The Galapagos Islands are one of the few places on earth where animals still rule the roost. Navigate past sunbathing sea lions, red and green marine iguanas and giant tortoises on Espanola Island and you can’t help but feel overcome by the sense that you shouldn’t be there. We are just spectators passing through – this is their territory.
But what makes these islands so magical is also what makes them vulnerable. A growing human population, the introduction of invasive alien species and the effects of climate change have all put these unique islands and their inhabitants at risk. It’s important that tourists (and locals alike) leave as small an ecological footprint as possible to protect this pristine natural treasure. About 97% of the Galapagos Islands are protected by national park, and within this park there are some important rules that visitors are expected to abide by.
Hire a guide
Any visit to the Galapagos National Park must be accompanied by an authorised naturalist guide. Guides are a fountain of information about the islands, their inhabitants and conservation efforts. You can’t help but fall even more in love with this fascinating volcanic archipelago under the guidance of a great one, like Oswaldo Noboa, Intrepid’s guide in the Galapagos.
Keep your distance
We’re all for venturing off the beaten path, but not when you’re in the Galapagos. Visitors are required to stay on marked trails and maintain a distance of at least two metres (six feet) from wildlife. Though they might try to approach you, never touch or feed the animals, as it can be harmful to their health.
Everything in its place
More than 200,000 travellers flock to the islands each year, and that number is growing. While it might seem harmless to take a lava rock or shell home as a souvenir, the impact on the environment could be profound. Take nothing from the islands, except photos (and make sure the flash is off so you don’t disturb the animals).
Speaking of photography…
Leave your selfie sticks on the boat – they are not to be used on land. Sadly, we’ve seen quite a few travellers flout the two-metre rule with selfie sticks to get their cameras as close as possible to sea lions, tortoises and iguanas, which agitates the animals. Please don’t use your tablets to take photos either; more often than not, people hold these up to their faces as they explore, having no idea if they’re veering off the designated path, towards (or on top of) wildlife. Similarly, if you can’t see where you’re going, you’re more likely to trip and do yourself an injury. Stick with your camera or phone for happy snaps.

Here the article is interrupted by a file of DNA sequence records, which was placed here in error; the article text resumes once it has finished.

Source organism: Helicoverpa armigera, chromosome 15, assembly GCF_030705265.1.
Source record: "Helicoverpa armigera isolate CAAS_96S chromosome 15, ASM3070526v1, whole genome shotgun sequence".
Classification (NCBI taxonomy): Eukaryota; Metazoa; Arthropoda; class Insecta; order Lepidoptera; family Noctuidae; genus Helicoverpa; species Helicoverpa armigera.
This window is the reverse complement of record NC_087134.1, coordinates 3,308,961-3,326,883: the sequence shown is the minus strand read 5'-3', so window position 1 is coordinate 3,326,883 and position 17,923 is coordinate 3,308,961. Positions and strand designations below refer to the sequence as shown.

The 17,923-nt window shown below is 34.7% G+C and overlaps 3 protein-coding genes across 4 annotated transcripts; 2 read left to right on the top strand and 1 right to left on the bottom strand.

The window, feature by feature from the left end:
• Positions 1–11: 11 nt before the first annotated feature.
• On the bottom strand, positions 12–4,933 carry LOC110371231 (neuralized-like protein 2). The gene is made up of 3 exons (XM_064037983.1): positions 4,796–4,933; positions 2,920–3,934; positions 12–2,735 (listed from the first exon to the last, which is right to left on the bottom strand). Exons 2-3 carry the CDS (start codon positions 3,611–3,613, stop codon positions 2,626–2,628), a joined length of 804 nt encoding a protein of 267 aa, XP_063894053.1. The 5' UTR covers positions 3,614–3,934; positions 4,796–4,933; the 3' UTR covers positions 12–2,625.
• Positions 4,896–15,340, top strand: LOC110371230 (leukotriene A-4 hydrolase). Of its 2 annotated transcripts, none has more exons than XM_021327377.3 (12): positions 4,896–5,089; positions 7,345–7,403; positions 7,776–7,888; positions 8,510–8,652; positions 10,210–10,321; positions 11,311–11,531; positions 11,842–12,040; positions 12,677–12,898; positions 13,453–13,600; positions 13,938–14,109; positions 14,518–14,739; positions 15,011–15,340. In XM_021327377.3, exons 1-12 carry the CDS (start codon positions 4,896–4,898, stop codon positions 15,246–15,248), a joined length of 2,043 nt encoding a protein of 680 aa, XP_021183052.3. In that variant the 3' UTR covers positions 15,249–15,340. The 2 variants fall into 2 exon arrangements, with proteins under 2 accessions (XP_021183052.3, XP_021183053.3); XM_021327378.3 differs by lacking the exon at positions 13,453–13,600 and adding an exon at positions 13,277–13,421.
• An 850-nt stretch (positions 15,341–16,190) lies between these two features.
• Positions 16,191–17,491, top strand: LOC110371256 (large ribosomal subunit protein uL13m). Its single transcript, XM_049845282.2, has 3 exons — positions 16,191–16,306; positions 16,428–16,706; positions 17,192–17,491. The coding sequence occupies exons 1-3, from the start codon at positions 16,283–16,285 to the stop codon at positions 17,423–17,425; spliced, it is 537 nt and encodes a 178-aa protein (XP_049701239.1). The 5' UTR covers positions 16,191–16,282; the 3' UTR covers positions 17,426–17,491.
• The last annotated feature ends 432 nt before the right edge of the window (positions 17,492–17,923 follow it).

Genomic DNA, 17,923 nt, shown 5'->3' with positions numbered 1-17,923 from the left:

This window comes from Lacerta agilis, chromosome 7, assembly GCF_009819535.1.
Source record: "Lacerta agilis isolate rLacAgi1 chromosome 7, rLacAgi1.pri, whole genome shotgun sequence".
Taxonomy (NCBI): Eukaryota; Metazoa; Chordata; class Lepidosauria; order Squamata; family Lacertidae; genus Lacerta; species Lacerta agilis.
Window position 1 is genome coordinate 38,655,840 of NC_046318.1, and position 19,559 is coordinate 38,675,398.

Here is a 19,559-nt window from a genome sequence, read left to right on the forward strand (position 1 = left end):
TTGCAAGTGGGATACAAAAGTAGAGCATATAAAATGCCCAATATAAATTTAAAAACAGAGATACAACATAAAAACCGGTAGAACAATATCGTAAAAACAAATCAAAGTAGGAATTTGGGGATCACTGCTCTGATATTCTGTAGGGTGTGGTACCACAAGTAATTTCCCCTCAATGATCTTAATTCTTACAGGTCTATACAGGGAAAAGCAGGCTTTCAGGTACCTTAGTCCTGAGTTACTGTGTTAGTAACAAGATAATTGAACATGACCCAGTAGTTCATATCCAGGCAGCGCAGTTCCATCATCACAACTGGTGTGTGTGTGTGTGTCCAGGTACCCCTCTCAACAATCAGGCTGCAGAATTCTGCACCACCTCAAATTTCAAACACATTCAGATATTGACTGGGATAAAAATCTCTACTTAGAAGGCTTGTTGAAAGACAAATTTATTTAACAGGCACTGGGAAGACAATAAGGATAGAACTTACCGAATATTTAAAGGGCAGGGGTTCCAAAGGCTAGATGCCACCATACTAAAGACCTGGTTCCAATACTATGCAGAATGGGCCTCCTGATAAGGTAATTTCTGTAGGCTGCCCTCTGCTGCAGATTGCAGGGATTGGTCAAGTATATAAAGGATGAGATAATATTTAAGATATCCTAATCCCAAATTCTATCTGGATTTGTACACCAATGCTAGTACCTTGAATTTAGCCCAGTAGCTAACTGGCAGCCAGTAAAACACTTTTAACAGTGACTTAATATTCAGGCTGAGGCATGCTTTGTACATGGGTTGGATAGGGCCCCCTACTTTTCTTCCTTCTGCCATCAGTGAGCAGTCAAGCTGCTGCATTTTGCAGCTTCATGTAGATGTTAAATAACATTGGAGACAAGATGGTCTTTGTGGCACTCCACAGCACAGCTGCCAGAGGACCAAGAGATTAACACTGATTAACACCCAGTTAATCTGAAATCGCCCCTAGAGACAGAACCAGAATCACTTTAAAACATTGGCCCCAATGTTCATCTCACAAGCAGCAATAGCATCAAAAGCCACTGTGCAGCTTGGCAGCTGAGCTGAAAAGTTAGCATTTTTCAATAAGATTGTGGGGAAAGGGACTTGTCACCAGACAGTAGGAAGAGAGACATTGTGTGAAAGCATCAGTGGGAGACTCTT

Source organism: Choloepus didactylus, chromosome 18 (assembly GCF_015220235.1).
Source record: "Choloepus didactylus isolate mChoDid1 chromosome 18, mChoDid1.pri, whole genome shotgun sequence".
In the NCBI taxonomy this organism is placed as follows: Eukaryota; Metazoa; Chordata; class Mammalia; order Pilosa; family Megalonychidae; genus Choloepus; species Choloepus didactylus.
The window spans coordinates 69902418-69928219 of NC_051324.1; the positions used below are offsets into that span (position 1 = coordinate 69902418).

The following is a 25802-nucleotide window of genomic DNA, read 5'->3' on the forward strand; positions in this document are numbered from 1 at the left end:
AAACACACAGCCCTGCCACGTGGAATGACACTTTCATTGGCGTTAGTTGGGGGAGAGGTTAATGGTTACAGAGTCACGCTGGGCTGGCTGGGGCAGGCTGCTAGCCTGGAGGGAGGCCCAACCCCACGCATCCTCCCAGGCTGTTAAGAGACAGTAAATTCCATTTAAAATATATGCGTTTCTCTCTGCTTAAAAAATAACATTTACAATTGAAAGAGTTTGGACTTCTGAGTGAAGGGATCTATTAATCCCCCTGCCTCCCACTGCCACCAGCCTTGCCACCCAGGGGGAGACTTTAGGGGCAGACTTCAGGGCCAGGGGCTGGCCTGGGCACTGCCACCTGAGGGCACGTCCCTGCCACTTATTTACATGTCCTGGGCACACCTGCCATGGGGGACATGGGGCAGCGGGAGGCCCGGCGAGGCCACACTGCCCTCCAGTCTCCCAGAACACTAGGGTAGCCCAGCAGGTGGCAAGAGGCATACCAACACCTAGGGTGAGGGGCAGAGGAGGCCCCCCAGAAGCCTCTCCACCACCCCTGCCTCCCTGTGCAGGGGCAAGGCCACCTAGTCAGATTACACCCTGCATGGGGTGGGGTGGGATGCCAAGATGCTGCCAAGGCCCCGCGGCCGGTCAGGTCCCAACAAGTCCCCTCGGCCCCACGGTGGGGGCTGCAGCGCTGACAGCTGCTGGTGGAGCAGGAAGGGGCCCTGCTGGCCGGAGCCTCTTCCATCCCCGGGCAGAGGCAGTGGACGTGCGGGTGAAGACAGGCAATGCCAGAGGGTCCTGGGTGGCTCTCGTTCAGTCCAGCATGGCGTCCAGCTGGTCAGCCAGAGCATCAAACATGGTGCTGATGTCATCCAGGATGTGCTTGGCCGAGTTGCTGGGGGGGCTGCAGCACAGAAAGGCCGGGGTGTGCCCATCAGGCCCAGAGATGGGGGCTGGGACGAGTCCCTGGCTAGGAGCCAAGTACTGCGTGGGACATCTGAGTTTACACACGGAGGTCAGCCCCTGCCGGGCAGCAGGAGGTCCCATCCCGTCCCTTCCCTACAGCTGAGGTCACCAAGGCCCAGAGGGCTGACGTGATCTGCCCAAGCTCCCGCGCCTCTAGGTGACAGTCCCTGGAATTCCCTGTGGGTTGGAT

Unfortunately, there are vendors who try to profit off the sale of sea shells, black coral, tortoise shells and other species endemic to the islands. Not only is this detrimental to conservation efforts, it’s also illegal. This doesn’t mean you need to leave the Galapagos empty-handed though. A number of shops support both local products and artisans, including Lonesome George, an awesome chain that goes one step further and donates a portion of its profits towards environmental education projects.
Leave no trace
Every chocolate wrapper and plastic water bottle left on the islands interferes with the natural ecosystem and threatens wildlife. Not to mention, being a litterbug is an exceptionally bad look, and the fines for littering are HUGE. Be a responsible traveller – bring a reusable canteen rather than buy bottled water, take all rubbish with you and leave nothing behind but your footprints.
If you’re like me and get peckish every couple of hours, you might need snacks to fuel your Galapagos exploration. As the islands are incredibly susceptible to foreign species, some guides have strict no-food policies. A simple fly (Philornis downsi) native to Trinidad and Brazil, for instance, is believed to be responsible for endangering a number of bird species, including Darwin’s iconic finches. Others do allow food, but with severe restrictions. All seeds are banned, as well as many fruits and vegetables. This might be the only time we advocate sticking to processed foods, like cookies and muesli bars, to get you through your mid-hike hunger pangs.
If you’re a smoker, your trip to the Galapagos might be a good time to try and kick your habit, as smoking is not allowed within the Galapagos National Park (so practically everywhere). Neither is lighting a campfire.
Everyone knows about the amazing animals that reside on the Galapagos Islands, but few talk about the locals who live there. With the incredible Galapagos as their backyard, most can’t help but be passionate about conservation. Many are employed in tourism and rely on tips to supplement their income. If you’re happy with the service you receive on your Galapagos adventure, don’t forget to reward these integral people.
Experience the incredible beauty of the Galapagos Islands on an Intrepid small group adventure now.
All images by Mirae Campbell.